Tax Information For International Visitors

The following notes are a summary of your general tax obligations while you are in the U.S. For a more complete explanation of tax rules for international visitors, consult IRS Publication 519, U.S. Tax Guide for Aliens which can be accessed at

Residence Status For Tax Purposes

If you are not a U.S. citizen, your U.S. tax obligations depend on your "residence status for tax purposes". The Internal Revenue Service (IRS), the tax-collecting agency of the U.S. government, refers to non-U.S. citizens as "aliens". According to the IRS, you are either a "Resident alien" or a "Nonresident alien" for tax purposes. To determine whether you are a Resident or Nonresident alien follow the instructions on the Determination Of Residence Status For Tax Withholding document.

Resident aliens for tax purposes are taxed, in the U.S., on their worldwide income. Resident aliens claim the same types of tax exemptions and deductions offered to U.S. citizens, and are subject to the same Social Security tax-withholding requirements as U.S. citizens (see "Fica Tax-Withholding").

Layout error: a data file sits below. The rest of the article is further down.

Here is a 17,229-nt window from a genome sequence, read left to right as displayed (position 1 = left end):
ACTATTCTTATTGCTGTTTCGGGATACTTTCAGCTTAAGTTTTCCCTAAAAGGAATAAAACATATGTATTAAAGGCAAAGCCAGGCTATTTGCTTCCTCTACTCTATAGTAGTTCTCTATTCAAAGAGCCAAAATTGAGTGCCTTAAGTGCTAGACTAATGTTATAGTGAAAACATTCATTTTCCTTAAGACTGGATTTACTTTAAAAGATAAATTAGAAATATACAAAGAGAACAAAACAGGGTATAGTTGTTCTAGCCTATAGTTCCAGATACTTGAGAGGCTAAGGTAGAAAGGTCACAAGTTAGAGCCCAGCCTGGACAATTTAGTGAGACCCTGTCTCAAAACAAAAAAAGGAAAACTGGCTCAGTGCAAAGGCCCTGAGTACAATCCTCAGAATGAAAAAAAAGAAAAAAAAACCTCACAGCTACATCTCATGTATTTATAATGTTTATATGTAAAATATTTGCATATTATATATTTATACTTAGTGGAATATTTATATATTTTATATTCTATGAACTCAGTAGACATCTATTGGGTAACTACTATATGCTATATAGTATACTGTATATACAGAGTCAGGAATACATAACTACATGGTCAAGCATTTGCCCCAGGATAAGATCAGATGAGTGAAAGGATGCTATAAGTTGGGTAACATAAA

Nonresident aliens for tax purposes are taxed only on U.S. source income. Taxes on a Nonresident alien's income are assessed according to special rules and regulations. For example, Nonresident aliens may take advantage of tax exemptions due to an income tax treaty (see "Tax Treaty Exemptions").

Income Tax-Withholding

The process of deducting taxes from payments that we issue to you is called "Income Tax-Withholding". Tax-withholding is required by the IRS. The rules governing how much tax (if any) the University is required to withhold are based on several factors: (1) your residence status for tax purposes, (2) the type of payment you will be receiving from the University -- i.e. wages or scholarships, and (3) information you furnish on tax forms.

Resident Alien Tax-Withholding

  • Wage payments (i.e., payments for part-time student employment, salaries of researchers or professors): federal tax is withheld based on the marital status and number of allowances listed on the IRS Form W-4, Employee's Withholding Allowance Certificate. Federal tax rates are graduated, so the amount of tax withheld depends on the amount of the payment.